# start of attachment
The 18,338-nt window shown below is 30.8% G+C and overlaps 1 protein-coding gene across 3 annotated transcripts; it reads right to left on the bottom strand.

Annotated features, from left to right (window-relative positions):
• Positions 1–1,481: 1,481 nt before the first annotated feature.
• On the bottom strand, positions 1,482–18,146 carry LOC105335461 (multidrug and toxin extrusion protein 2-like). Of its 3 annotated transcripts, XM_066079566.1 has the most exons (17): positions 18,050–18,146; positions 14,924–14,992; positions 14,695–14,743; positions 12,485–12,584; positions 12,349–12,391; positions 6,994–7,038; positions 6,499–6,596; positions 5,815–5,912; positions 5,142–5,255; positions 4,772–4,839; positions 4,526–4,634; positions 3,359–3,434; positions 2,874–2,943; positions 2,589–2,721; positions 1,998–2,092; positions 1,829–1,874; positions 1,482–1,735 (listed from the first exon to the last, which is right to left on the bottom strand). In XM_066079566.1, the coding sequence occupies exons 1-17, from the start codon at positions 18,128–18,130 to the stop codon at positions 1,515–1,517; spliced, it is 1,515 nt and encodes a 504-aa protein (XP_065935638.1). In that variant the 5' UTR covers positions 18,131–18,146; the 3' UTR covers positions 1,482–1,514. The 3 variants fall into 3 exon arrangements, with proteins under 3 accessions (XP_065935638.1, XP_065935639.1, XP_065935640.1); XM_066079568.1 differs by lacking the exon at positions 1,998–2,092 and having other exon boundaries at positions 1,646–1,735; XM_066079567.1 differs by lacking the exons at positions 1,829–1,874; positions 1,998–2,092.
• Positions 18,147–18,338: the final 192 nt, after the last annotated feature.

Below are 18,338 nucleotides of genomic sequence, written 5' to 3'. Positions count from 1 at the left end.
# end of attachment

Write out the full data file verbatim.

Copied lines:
The 18,338-nt window shown below is 30.8% G+C and overlaps 1 protein-coding gene across 3 annotated transcripts; it reads right to left on the bottom strand.

Annotated features, from left to right (window-relative positions):
• Positions 1–1,481: 1,481 nt before the first annotated feature.
• On the bottom strand, positions 1,482–18,146 carry LOC105335461 (multidrug and toxin extrusion protein 2-like). Of its 3 annotated transcripts, XM_066079566.1 has the most exons (17): positions 18,050–18,146; positions 14,924–14,992; positions 14,695–14,743; positions 12,485–12,584; positions 12,349–12,391; positions 6,994–7,038; positions 6,499–6,596; positions 5,815–5,912; positions 5,142–5,255; positions 4,772–4,839; positions 4,526–4,634; positions 3,359–3,434; positions 2,874–2,943; positions 2,589–2,721; positions 1,998–2,092; positions 1,829–1,874; positions 1,482–1,735 (listed from the first exon to the last, which is right to left on the bottom strand). In XM_066079566.1, the coding sequence occupies exons 1-17, from the start codon at positions 18,128–18,130 to the stop codon at positions 1,515–1,517; spliced, it is 1,515 nt and encodes a 504-aa protein (XP_065935638.1). In that variant the 5' UTR covers positions 18,131–18,146; the 3' UTR covers positions 1,482–1,514. The 3 variants fall into 3 exon arrangements, with proteins under 3 accessions (XP_065935638.1, XP_065935639.1, XP_065935640.1); XM_066079568.1 differs by lacking the exon at positions 1,998–2,092 and having other exon boundaries at positions 1,646–1,735; XM_066079567.1 differs by lacking the exons at positions 1,829–1,874; positions 1,998–2,092.
• Positions 18,147–18,338: the final 192 nt, after the last annotated feature.

Below are 18,338 nucleotides of genomic sequence, written 5' to 3'. Positions count from 1 at the left end.